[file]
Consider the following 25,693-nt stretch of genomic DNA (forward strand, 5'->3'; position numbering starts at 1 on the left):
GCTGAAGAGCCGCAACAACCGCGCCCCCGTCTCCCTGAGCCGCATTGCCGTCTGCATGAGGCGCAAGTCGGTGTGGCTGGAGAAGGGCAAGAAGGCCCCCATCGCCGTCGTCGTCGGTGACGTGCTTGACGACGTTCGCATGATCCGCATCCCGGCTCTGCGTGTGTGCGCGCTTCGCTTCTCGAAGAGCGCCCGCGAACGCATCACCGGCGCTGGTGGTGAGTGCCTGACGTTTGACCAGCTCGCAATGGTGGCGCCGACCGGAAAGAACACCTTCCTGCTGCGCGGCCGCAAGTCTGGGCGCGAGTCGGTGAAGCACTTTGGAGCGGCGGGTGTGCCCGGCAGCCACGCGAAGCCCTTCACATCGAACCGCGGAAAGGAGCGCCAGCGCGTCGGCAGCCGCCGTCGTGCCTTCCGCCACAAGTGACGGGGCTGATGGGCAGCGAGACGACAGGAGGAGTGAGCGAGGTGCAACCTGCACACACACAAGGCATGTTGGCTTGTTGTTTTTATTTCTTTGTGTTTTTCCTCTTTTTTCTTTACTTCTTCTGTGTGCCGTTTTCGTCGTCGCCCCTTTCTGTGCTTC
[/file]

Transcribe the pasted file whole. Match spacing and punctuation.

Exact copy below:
Consider the following 25,693-nt stretch of genomic DNA (forward strand, 5'->3'; position numbering starts at 1 on the left):
GCTGAAGAGCCGCAACAACCGCGCCCCCGTCTCCCTGAGCCGCATTGCCGTCTGCATGAGGCGCAAGTCGGTGTGGCTGGAGAAGGGCAAGAAGGCCCCCATCGCCGTCGTCGTCGGTGACGTGCTTGACGACGTTCGCATGATCCGCATCCCGGCTCTGCGTGTGTGCGCGCTTCGCTTCTCGAAGAGCGCCCGCGAACGCATCACCGGCGCTGGTGGTGAGTGCCTGACGTTTGACCAGCTCGCAATGGTGGCGCCGACCGGAAAGAACACCTTCCTGCTGCGCGGCCGCAAGTCTGGGCGCGAGTCGGTGAAGCACTTTGGAGCGGCGGGTGTGCCCGGCAGCCACGCGAAGCCCTTCACATCGAACCGCGGAAAGGAGCGCCAGCGCGTCGGCAGCCGCCGTCGTGCCTTCCGCCACAAGTGACGGGGCTGATGGGCAGCGAGACGACAGGAGGAGTGAGCGAGGTGCAACCTGCACACACACAAGGCATGTTGGCTTGTTGTTTTTATTTCTTTGTGTTTTTCCTCTTTTTTCTTTACTTCTTCTGTGTGCCGTTTTCGTCGTCGCCCCTTTCTGTGCTTC